Opinion

“Holy Mackerel!” – Capt. McMurray Sounds Alarms About Unmanaged Forage Fish

Chub mackerel. Image via John McMurray/Marine Fish Conservation Network.

In September, we featured a post by Captain John McMurray that highlighted the Mid-Atlantic Fishery Management Council’s consideration of an Unmanaged Forage Fish Omnibus Amendment. Since then, at its October meeting the Council voted to move forward on developing the amendment, which Captain McMurray calls “some really forward-thinking progressive/ground-breaking stuff.”

In his follow-up blog to the Council meeting, McMurray summarizes the general comments submitted during the scoping process and sounds alarms that emphasize the critical need for an amendment such as this.

In regards to the comments, “The great majority said the same thing” said McMurrary, “We need to protect the bait now before it’s too late, before investments are made and ‘new’ fisheries are developed without science, and before we have to hit the panic button and figure out how to manage them.”

McMurray also responded to the expected opposition from industry members “who weren’t too keen on the idea.” He says most of the issues raised by the opposition, however, could actually be dealt with through the development of the amendment “with industry input.”

He focuses the remainder of his blog on the noteworthy request of the small mesh net fishery, which is asking for exemptions for certain species that already have documented catches. McMurray says, “[this] is fine I suppose, if they weren’t actually asking for unlimited catch of those species.”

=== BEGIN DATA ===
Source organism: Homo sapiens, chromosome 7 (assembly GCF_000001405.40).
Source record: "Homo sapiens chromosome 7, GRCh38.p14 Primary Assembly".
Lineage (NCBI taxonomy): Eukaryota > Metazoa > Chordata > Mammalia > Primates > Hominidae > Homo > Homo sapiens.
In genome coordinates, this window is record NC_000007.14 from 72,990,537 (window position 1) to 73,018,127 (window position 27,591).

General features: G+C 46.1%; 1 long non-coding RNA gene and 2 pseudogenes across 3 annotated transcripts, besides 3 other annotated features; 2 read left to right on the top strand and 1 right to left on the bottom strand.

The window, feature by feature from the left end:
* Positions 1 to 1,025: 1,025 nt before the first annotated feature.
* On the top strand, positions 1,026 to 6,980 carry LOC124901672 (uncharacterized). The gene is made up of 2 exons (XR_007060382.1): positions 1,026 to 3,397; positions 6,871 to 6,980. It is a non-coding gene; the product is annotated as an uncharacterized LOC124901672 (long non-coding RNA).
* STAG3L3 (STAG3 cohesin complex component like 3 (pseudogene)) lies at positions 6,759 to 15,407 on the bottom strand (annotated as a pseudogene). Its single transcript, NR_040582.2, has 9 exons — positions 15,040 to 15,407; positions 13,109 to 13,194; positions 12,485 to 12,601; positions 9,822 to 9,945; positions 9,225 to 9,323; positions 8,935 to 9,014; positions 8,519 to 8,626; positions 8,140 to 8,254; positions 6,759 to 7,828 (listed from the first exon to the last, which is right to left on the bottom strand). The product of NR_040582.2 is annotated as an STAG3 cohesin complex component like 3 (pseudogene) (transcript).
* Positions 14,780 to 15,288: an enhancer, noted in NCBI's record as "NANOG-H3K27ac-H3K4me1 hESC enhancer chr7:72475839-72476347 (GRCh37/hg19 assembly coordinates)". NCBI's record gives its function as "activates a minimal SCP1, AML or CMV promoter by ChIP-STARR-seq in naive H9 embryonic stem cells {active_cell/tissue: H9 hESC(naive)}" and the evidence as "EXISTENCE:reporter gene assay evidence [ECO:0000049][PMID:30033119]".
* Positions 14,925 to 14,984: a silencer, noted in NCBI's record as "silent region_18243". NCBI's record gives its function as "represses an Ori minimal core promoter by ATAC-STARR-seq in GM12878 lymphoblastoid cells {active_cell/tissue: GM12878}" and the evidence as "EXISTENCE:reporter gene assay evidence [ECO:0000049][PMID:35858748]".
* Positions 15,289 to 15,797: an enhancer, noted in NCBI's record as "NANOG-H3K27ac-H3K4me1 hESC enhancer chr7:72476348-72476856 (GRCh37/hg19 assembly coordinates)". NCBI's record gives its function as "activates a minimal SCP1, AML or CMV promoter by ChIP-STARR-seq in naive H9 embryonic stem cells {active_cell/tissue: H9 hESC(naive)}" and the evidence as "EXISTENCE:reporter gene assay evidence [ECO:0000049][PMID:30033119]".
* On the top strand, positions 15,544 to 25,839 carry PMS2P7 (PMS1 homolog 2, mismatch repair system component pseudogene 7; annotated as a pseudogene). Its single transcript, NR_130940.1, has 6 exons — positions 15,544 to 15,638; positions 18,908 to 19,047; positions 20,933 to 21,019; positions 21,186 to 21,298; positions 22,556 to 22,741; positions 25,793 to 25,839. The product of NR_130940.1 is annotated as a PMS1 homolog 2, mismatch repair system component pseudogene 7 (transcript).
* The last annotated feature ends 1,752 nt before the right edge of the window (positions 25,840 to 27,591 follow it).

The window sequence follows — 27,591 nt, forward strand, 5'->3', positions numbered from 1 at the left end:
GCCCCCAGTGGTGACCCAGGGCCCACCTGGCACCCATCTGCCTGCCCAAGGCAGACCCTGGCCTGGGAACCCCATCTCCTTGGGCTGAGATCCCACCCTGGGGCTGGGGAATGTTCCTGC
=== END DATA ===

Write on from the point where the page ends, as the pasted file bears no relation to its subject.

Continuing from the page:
One such species is chub mackerel. Chub mackerel are an offshore forage fish, much like a smaller version of Atlantic mackerel, according to McMurray. If you see chub mackerel schooling in the waters, “it’s a pretty good indication that there are big predators around.”  

McMurray notes, however, “that in the last few years the small mesh net industry, particularly those boats based in New Jersey, really started targeting [chub mackerel]… and catching them in a big way. I’m talking about millions and millions of pounds.”

He continues:

“[The] industry went from catching almost none in 2008 to catching over 5-million pounds in 2013! Yes, this likely has something to do with availability, but that’s an extraordinary escalation in a very short amount of time. I think I speak for more than just myself when I say it caught “us” off guard. The scale is actually greater than some forage fisheries currently managed by the Councils. I mean, a 5 million pound harvest of a forage species, with no science or management in place? Seriously? It’s a little concerning. What we were trying to avoid with the development of this action appears to have actually happened, right under our noses! And hardly anyone knew about it until a few weeks ago.”

McMurray argues that chub mackerel is “now a significant directed fishery, not bycatch or incidental. It is being caught and sold in large numbers. And it does indeed appear to be in need of conservation and management.”

Club mackerel is just one example of why the Unmanaged Forage Amendment is so important and why there is a need for expediency. It shows us, “If they can sell it, they will absolutely harvest it, develop markets, etc. before managers can respond. And that could be disastrous for us and for entire ecosystems…The Council needs to move this amendment. Get it done…as quickly as possible.”

Read John McMurray’s full blog, “Holy Mackerel!”


Comments

Talking Fish reserves the right to remove any comment that contains personal attacks or inappropriate, offensive, or threatening language. For more information, see our comment policy.

Leave a Reply

Your email address will not be published. Required fields are marked *